Eben Sadie marches to his own beat, and his new lineup of single-vineyard wines are each unique on the Cape.

Day 7: Marc Kent
The Boekenhoutskloof winemaker has a new Syrah project in the Swartland's untamed Porseleinberg.

Day 7: Fairview
Vintner Charles Back's Fairview and Spice Route operations set an example for the South African wine industry.

Day 8: Bouchard Finlayson
In the cooler climes of Walker Bay, Peter Finlayson makes Pinot Noir and Chardonnay.

Day 8: Hamilton Russell
Anthony Hamilton Russell and winemaker Hannes Storm specialize in Pinot Noir and Chardonnay, but continue to experiment in their own backyard.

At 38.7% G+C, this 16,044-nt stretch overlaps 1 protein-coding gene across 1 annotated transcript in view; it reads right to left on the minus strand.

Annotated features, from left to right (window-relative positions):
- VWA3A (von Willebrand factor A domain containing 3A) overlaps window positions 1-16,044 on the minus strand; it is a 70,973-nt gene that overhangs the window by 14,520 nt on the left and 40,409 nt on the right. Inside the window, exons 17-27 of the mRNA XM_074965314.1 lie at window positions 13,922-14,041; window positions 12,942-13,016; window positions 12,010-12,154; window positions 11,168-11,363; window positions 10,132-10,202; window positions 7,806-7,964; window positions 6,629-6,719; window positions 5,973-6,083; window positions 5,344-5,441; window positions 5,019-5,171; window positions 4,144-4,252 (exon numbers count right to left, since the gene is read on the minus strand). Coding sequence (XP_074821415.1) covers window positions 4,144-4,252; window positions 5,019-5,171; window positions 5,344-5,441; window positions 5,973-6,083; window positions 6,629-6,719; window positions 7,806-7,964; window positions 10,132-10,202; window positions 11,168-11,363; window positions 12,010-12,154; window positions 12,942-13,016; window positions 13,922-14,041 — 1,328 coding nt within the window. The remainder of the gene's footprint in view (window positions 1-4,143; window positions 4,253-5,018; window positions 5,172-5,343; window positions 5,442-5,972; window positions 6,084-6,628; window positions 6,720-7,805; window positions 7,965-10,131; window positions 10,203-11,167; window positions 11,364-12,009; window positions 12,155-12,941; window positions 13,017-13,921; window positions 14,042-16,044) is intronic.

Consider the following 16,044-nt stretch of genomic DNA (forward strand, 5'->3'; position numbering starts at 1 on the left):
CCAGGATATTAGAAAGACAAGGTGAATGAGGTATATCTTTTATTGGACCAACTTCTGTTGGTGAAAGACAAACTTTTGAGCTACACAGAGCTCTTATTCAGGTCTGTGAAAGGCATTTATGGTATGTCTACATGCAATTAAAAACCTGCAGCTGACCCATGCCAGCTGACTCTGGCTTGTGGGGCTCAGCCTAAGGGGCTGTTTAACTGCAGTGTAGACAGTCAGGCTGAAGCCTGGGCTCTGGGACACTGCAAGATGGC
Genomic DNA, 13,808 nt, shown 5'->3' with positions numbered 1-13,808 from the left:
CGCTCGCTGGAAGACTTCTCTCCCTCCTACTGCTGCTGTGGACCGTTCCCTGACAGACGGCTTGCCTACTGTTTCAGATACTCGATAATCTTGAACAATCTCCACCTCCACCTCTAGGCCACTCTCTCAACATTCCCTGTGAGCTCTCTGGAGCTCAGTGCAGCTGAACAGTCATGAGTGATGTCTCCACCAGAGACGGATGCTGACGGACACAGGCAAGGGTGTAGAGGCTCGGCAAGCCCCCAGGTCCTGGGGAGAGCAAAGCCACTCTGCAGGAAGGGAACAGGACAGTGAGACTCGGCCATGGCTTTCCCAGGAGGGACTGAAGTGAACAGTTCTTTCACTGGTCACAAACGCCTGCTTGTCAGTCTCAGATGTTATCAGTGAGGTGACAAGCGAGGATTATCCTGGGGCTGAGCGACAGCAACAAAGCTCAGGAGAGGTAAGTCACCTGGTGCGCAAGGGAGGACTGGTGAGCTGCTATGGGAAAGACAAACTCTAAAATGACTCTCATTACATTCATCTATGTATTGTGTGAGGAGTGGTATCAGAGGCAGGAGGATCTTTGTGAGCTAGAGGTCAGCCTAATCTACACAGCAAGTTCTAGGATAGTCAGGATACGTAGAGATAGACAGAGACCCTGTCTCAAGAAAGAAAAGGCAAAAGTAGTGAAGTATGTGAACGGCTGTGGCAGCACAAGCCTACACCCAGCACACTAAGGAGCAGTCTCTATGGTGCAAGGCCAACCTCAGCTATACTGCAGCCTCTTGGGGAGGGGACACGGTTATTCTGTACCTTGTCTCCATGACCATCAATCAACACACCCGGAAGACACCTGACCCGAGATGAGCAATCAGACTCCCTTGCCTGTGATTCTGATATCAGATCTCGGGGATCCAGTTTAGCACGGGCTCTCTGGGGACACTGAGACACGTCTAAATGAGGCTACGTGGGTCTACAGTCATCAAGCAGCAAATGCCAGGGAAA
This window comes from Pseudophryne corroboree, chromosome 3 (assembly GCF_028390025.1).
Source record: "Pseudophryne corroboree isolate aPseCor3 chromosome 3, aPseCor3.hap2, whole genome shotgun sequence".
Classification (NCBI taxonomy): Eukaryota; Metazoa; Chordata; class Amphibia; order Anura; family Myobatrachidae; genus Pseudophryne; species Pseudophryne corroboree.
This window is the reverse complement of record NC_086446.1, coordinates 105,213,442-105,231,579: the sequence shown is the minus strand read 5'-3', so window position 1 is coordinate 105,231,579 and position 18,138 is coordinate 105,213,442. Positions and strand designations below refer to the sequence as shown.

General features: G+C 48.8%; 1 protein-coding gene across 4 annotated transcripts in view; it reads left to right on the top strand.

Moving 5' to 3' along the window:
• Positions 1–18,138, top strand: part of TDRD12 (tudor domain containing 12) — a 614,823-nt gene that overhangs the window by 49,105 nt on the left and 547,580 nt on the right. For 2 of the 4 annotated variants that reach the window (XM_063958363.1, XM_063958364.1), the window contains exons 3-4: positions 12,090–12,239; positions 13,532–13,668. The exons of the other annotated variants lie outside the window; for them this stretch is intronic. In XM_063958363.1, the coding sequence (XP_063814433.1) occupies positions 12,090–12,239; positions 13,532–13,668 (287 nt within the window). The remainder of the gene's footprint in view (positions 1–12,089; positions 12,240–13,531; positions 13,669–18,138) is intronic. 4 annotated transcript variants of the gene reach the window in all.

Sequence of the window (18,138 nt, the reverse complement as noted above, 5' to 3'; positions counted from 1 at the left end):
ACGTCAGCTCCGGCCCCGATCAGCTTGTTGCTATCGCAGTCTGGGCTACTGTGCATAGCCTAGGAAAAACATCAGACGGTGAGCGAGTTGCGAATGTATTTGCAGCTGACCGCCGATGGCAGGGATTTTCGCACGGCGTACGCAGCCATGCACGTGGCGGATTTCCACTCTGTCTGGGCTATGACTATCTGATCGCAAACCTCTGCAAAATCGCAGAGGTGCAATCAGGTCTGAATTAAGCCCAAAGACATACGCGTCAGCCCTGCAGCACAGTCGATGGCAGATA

Day 8: Ataraxia Mountain Vineyards
Chardonnay is the main attraction at Ataraxia as owner and winemaker Kevin Grant awaits his Pinot Noir vineyards to mature.

Day 9: Sijnn
Out to the boonies to see David Trafford's Sijnn project in the remote Malgas Ward.

Day 10: Klein Constantia
Klein Constantia, one of the Cape's most storied estates, is no stranger to change.

Day 10: Buitenverwachting
Lars Maack's estate offers some of the Cape's best values in Sauvignon Blanc and Chardonnay.

Day 10: Vins d'Orrance
Christophe Durand brings a French attitude to the Cape.

You can follow James Molesworth on Twitter, at twitter.com/jmolesworth1, and Instagram, at instagram.com/jmolesworth1.

Ivan Campos
Ottawa —  January 17, 2013 1:30am ET
I'm interested to know how chenin blanc is doing. Although popular when made available in Ontario, typically in the $15 range, I have not found these to demonstrate much varietal typicity (too much oak in some instances?), particularly when contrasted with their Loire counterparts.